Posted: Tue 30th Jun 2020
As we emerge out of this recent challenging time, how do small businesses ensure they are set up to grow and thrive? Thanos Dimopoulos, Business Sales Specialist at the Flagship Microsoft Store in London, shares the highlights from the second in a series of panel events bringing together a number of leading UK entrepreneurs and business experts.
Remaining positive during times of adversity can be much easier said than done. This has been starkly evident during the recent COVID-19 pandemic, with many small business owners having to cope with the hefty blow it has dealt.
Successfully navigating this period of unplanned challenge and changes was the focus of our virtual event earlier this month. Yet as positive stories of growth emerge, last week's second instalment in the series saw four successful small business owners join Enterprise Nation founder Emma Jones to discuss how small companies and start-ups come out of this period of uncertainty and move forward into recovery and growth.
"When COVID-19 hit, we went into survival mode, completely slashing our marketing budget," revealed Connie Nam, founder of British jewellery brand Astrid & Miyu. "But we actually ended up doing much better than we budgeted before the pandemic. For instance, in May we grew 150% year-on-year versus last May."
Another small business that has experienced substantial growth during the current crisis is Books That Matter, a book subscription box service founded by Molly Masters. "Over the past three months, our subscription boxes have really boomed," she explained during the panel discussion, facilitated by my Flagship Microsoft Store in London colleague, Danielle Stigwood. "We grew from 900 subscribers to 2,500 in June, so our understanding of stability and sustainability has grown in a real baptism of fire."
Both these businesses pin their recent growth on listening to their customers and then working to meet their needs. This was a point reiterated by fellow panel member Mark Applin, co-founder of Signly, an assistive sign language app for mobile devices, who stressed that, during this time, it's been crucial to chase down what's valuable for the people his business serves.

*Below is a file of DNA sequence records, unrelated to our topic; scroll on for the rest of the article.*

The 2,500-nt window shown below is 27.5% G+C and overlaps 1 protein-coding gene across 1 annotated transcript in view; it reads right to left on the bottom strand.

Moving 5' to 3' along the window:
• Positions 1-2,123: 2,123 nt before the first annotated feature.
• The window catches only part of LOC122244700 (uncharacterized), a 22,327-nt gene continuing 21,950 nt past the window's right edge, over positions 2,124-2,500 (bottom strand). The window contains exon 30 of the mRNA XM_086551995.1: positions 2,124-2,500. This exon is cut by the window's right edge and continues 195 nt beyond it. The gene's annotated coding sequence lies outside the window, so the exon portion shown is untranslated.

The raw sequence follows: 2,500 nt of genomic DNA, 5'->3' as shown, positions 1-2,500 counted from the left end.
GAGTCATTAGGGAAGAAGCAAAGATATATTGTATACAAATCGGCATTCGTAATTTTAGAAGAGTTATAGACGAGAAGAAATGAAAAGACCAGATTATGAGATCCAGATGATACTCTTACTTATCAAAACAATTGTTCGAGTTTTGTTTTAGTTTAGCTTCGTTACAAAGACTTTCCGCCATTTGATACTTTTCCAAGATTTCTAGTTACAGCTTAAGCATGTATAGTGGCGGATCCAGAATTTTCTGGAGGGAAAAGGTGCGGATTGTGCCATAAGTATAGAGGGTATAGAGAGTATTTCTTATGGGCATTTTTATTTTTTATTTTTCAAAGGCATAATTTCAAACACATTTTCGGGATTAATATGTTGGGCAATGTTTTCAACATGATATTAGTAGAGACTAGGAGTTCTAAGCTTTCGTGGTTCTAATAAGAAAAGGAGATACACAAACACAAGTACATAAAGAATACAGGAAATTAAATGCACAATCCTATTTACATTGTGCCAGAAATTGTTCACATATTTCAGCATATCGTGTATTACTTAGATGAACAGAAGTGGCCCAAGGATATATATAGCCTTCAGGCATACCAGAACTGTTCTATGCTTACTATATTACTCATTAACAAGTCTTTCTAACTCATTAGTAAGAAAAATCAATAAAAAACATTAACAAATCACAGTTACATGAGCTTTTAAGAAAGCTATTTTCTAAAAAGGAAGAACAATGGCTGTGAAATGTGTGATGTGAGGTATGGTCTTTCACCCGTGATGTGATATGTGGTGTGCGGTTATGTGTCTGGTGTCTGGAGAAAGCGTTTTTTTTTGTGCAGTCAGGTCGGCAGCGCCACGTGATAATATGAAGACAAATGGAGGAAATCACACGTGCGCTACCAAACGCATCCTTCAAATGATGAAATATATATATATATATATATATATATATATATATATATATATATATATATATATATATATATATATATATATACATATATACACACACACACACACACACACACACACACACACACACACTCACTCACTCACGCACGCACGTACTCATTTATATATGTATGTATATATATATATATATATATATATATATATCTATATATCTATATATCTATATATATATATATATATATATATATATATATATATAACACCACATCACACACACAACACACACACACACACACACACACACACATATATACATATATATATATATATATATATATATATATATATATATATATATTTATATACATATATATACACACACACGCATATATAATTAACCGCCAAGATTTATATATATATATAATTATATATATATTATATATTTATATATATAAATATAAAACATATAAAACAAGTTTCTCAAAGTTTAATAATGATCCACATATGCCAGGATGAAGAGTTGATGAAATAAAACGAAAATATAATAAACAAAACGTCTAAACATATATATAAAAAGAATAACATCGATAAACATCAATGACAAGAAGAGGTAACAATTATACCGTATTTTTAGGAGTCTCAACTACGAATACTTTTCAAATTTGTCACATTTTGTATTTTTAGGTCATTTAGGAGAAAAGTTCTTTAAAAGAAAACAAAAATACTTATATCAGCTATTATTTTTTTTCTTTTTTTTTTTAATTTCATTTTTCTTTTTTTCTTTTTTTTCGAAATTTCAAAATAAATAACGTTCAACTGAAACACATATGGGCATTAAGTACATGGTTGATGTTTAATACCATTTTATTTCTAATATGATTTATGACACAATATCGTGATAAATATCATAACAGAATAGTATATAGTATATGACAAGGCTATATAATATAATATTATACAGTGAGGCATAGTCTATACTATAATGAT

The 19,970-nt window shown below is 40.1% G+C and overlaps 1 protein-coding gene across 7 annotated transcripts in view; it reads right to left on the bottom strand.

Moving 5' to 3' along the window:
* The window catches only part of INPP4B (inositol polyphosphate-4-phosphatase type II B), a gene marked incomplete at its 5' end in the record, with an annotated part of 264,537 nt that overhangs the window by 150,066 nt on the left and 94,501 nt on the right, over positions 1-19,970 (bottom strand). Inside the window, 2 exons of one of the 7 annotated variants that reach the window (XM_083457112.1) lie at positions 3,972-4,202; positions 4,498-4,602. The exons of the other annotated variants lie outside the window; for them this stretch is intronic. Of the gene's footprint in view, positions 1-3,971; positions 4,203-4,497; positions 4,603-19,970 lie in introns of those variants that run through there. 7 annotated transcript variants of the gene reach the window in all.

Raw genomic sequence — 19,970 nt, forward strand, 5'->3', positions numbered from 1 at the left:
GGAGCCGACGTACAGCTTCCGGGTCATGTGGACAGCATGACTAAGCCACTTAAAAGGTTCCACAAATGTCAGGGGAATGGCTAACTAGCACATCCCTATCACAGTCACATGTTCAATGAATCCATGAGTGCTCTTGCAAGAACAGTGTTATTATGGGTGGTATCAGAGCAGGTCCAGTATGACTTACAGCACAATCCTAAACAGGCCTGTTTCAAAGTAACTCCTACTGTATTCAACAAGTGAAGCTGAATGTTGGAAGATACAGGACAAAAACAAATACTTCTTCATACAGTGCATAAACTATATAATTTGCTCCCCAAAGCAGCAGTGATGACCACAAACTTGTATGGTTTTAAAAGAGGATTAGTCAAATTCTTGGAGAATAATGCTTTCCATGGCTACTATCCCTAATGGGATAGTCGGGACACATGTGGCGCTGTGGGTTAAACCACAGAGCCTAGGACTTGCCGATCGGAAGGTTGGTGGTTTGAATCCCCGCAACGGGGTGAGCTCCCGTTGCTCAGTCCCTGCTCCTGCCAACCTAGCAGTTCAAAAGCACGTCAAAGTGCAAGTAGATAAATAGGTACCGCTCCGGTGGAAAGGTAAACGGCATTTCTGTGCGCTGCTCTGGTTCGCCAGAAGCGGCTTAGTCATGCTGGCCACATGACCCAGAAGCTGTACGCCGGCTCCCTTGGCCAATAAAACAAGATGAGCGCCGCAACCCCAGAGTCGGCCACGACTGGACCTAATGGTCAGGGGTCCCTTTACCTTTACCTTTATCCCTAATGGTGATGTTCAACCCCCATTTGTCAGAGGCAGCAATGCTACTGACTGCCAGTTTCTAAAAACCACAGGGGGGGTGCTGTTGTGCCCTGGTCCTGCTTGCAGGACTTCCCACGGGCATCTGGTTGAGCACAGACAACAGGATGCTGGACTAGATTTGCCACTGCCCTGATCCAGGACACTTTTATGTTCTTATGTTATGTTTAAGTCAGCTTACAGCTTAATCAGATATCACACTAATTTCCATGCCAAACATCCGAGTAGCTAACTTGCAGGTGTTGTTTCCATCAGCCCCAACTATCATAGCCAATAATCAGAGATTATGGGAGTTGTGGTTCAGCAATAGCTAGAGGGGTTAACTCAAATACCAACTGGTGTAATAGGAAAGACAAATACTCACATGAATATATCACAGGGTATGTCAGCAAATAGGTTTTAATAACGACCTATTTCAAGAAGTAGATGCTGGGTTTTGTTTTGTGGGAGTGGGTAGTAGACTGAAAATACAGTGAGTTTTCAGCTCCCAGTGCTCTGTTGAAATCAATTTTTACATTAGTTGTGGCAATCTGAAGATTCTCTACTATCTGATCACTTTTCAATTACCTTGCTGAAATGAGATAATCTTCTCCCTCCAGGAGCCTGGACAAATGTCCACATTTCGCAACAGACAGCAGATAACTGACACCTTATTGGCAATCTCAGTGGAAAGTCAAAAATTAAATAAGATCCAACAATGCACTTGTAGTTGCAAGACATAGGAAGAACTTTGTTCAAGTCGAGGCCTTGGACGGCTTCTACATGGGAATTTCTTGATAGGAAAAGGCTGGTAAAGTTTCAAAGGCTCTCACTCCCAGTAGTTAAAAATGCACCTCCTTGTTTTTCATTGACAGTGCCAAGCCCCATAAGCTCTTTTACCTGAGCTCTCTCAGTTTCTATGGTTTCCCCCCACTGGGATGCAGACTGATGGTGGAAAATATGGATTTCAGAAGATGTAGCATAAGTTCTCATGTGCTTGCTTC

"For us, being lean isn't a choice, it's a necessity. But the good thing about a lean structure is that it means you can stay connected to your customers, making you better able to react to their needs quickly as everybody in the business knows what's going on within the organisation."
Final panel member Steven Hughes, owner of marketing and strategy consultancy Wondermap, agreed that knowing your customers' needs is key when putting together a strategy for recovery. In fact, customers is the first of what he refers to as the 'three Cs', with the second 'C' being the capabilities that will enable you to deliver on those needs and the last 'C' being how can you beat your competition.
"If you haven't done so already, now is the time to build out your recovery plan or strategy," he advised. "It doesn't need to be perfect. Even if half of it's guesswork, it will still help focus your efforts and force a clarity on what it is you're trying to achieve."
Hughes also stressed that any good strategy needs to be easily adapted if the environment changes, which is exactly what Books That Matter discovered during its recent period of threefold growth. As well as a growth plan that could be moulded to meet that increase in demand for its subscription boxes, the business also invested in team management software to help it do this and learnt new digital skills to engage with its online community, like Instagram's IGTV.
Of course, this online interaction has helped the company keep in touch with its customers, coming back to the importance of knowing and responding to their needs. As Nam explained, Astrid-Miyu regularly carries out customer surveys and it was during one of these at the start of the pandemic that she discovered customers didn't want to hear from a jewellery brand about the challenges around COVID-19, they wanted to hear about new products and innovation.
"My top growth tip to small business owners is to not shy away from innovating your products. Although we cut our marketing budgets, we actually increased our R&D budget to keep delivering this constant newness to our customers. When we had innovative products coming on, we could see a massive spike in our sales, so that led to growth without marketing."
The small businesses represented at this virtual event are testimony to the fact that even in very trying times, there can be growth. And as we start to move more solidly into recovery, there is every reason for small business owners to stay as positive and passionate as ever. As Applin pointed out, "A lean structure and robust processes can help ensure you deliver value. But if that's underpinned by a burning passion for what you do then even in the current crisis you're probably set up to succeed."
For further information about how the flagship Microsoft Store in London can help to support you and your business and to learn more about some of the many offers now available - such as the Exclusive Microsoft for Start Ups Qualified Offer, giving you up to $120k Azure credits for free, plus 1 year access to a selection of Microsoft products and more - please contact Thanos by email on email@example.com